If Olivier Rousteing had a case of the nerves before his first collection for Balmain hit the showroom, the scene at the company's Paris headquarters today likely fixed him right up. Buyers at every table busily wrote orders. Maybe you couldn't call it Balmainia, but it came pretty darn close. The 25-year-old knows the house formula—he worked under Christophe Decarnin for two years—and his Resort lineup is very much in the rock 'n' roll spirit that his former boss was known for.
Elvis in Las Vegas was a reference point for an evening jacket beaded in red, navy, gold, and white and trimmed in gold chains, but the King could never fit himself into its super-narrow sleeves. Smokings and military-sharp blazers had similarly attenuated proportions; shoulders were strong but not "tennis ball"-big. Still, the silhouette wasn't always so demanding: Eagle-print jersey tees and track pants literally slouched off the body, and a matching bomber and running shorts look in the same Americana/biker girl motif had a chill sensibility—not that you'd want to work out in clothes with price tags like these. Under Rousteing, elaborate, couture-grade handwork will continue to be a calling card for Balmain, and the sun-bleached Native American embroidery covering a jacket, a miniskirt, and an itty-bitty dress will command big bucks. But he smartly made inroads on the lower end of the price spectrum, too. A newly launched bathing suit range will be an easy sell to fans of the label's sexy vibe.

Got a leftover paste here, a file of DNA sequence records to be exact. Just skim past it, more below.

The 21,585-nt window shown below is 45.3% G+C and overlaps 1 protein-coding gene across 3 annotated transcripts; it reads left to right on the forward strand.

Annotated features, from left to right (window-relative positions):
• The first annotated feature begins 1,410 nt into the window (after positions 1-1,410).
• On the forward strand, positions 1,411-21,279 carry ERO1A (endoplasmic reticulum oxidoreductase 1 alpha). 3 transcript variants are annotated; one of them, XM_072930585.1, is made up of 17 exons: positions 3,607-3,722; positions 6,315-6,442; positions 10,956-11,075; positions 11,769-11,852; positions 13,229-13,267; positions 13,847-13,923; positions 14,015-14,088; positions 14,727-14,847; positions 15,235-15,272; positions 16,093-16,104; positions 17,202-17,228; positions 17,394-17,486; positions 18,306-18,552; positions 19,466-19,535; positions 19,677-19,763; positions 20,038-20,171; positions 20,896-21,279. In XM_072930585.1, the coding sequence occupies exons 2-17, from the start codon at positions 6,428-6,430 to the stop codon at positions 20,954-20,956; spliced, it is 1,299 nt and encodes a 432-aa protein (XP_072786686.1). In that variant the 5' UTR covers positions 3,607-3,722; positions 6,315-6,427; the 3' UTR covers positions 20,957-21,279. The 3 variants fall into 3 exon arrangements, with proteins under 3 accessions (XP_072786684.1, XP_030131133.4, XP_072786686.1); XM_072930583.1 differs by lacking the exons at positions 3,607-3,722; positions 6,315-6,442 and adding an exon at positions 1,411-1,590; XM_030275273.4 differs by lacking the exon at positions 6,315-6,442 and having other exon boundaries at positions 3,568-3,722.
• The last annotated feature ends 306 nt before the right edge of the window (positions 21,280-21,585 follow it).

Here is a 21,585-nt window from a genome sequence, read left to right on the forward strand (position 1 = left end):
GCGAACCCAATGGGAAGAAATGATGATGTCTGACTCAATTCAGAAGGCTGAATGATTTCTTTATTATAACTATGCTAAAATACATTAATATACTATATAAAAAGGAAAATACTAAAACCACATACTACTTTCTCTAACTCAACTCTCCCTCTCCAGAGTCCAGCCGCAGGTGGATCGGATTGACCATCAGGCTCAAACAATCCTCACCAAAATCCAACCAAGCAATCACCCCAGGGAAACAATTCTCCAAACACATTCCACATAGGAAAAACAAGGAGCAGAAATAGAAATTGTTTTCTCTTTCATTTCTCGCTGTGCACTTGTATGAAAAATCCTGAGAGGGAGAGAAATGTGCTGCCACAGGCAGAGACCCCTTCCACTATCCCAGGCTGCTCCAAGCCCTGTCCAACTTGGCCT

Can Rousteing generate the sort of excitement that Decarnin stirred up at the height of the label's popularity a couple of years ago? It'll take a runway show or two to tell for sure. In his favor is the fact that fashion already seems to be over its brief minimal phase. Another thing he has going for him: Like his predecessor, he cuts a mean jacket.